Coming to terms that you need to file for bankruptcy is the first step in securing your financial freedom. You and more than 700,000 other people make this same important decision every year. But now that you’ve made this decision to file for bankruptcy, what comes next?
The next choice you need to make
You may be surprised to learn that there are two primary types of consumer bankruptcy that you need to choose from: Chapter 7 and Chapter 13. Each of these options offers a unique method of discharging unsecured debt.
Chapter 7 bankruptcy is likely the form of bankruptcy that most people think of. If you qualify for this option, the trustee could sell any nonessential assets, such as a secondary home or vehicle, heirlooms, or collectibles. The money from these assets will go to paying off your debt, and then Chapter 7 bankruptcy will usually discharge anything that remains afterward.
Chapter 13 bankruptcy allows you to keep your assets by establishing a payment plan to pay off your debt. This plan typically lasts between three to five years, and if you make all of your monthly payments on time during this period, chapter 13 bankruptcy will usually discharge any debt that remains after all of your payments.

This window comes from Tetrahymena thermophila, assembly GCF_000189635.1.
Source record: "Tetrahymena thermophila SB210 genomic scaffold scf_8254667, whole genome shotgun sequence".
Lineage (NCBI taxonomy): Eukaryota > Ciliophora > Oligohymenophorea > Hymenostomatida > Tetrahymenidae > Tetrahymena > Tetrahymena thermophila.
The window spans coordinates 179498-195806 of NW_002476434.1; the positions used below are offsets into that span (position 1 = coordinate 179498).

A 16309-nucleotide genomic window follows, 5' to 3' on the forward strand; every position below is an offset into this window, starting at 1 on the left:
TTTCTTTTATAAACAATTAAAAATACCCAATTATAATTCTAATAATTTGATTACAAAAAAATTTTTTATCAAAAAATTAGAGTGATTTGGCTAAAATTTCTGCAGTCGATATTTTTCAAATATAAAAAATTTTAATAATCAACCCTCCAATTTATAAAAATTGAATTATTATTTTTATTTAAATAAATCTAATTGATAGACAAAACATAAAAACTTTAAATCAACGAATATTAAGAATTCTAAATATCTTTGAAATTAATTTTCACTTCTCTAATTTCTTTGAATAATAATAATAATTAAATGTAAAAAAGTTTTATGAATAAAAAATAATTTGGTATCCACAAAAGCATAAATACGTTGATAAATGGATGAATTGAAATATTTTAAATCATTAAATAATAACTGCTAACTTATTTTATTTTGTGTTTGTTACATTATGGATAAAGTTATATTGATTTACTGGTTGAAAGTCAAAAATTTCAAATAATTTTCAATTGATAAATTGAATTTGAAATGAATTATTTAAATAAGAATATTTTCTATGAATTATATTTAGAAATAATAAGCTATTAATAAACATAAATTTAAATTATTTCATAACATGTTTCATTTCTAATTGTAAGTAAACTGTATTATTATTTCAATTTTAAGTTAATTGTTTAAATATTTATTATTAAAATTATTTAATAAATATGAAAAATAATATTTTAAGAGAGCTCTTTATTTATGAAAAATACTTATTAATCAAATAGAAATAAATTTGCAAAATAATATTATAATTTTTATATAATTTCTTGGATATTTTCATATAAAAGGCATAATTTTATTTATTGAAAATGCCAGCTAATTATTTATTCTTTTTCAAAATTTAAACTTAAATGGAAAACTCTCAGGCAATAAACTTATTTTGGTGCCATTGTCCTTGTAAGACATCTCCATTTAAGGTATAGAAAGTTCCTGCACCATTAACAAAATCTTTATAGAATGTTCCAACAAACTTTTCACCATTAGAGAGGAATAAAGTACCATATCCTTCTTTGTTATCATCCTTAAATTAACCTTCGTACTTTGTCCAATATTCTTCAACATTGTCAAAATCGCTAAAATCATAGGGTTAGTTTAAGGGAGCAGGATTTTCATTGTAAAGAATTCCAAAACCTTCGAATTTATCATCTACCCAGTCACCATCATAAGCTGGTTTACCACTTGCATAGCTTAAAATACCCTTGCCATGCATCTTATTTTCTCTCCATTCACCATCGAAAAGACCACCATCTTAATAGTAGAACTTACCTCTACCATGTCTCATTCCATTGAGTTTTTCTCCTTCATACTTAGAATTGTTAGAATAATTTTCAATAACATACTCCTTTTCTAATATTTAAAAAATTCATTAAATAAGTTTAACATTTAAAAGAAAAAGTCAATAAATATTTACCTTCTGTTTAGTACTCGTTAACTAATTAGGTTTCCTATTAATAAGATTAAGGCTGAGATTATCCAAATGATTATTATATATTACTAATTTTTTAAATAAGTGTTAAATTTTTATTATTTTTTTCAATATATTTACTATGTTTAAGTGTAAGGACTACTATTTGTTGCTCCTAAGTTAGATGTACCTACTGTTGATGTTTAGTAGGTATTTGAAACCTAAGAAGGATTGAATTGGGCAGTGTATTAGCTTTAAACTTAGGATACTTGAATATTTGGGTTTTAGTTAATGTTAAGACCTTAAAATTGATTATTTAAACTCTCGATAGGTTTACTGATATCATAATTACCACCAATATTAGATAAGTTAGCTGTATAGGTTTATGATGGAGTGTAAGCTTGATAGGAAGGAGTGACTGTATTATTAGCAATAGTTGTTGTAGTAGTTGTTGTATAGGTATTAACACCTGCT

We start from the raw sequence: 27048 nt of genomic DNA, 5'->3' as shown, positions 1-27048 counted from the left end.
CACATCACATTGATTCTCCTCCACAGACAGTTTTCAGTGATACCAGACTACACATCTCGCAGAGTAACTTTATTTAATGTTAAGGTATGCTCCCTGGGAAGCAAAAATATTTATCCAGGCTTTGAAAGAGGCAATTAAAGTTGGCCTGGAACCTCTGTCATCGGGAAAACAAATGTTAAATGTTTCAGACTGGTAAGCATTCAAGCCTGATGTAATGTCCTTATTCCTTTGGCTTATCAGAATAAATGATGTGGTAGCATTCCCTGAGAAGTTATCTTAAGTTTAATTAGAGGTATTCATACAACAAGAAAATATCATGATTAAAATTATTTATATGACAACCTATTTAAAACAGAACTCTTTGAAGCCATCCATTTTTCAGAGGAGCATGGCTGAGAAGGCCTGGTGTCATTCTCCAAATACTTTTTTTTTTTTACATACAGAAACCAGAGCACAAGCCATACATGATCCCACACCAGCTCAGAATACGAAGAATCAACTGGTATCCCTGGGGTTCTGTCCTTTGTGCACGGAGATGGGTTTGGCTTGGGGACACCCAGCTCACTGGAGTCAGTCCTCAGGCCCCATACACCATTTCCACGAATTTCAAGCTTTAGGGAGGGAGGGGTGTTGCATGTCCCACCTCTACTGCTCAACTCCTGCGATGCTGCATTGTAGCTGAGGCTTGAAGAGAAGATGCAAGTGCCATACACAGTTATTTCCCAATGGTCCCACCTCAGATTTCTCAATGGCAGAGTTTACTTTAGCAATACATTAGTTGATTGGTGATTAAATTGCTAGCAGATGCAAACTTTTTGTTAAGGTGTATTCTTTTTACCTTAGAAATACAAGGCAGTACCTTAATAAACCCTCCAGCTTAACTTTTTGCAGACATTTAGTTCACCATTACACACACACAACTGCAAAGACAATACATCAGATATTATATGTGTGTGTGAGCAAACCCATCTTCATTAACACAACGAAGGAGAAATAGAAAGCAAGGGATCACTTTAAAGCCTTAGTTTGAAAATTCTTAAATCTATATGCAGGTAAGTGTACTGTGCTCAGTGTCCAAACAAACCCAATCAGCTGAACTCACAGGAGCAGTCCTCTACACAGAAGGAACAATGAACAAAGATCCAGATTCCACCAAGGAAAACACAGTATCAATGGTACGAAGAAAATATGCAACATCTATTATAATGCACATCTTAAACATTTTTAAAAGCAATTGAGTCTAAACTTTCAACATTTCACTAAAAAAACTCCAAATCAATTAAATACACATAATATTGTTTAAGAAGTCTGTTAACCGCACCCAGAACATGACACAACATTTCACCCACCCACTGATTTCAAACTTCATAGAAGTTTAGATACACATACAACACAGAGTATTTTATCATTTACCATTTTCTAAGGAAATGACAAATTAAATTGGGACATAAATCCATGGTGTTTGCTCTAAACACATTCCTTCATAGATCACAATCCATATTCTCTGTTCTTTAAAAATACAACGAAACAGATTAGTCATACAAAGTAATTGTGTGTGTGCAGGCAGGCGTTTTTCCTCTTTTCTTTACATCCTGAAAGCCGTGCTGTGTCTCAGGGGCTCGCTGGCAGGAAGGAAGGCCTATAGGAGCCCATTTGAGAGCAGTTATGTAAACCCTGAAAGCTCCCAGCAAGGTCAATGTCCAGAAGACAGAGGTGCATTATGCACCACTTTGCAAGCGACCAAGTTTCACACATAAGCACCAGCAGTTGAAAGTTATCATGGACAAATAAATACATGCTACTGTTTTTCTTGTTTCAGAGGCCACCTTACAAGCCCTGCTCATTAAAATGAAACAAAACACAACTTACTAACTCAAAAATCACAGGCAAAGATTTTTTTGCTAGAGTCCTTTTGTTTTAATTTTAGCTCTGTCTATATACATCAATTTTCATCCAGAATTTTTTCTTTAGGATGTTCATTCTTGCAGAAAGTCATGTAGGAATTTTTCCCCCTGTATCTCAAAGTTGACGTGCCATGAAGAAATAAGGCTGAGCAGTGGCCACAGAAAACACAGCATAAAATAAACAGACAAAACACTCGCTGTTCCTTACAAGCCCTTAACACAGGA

Consult with an attorney
It may seem difficult to decide which bankruptcy option is right for you, but thankfully you do not have to decide on your own. An experienced bankruptcy attorney can help you weigh your options and determine what form of bankruptcy best suits your unique needs. Once you have made your decision, they can help you take the next steps toward financial freedom.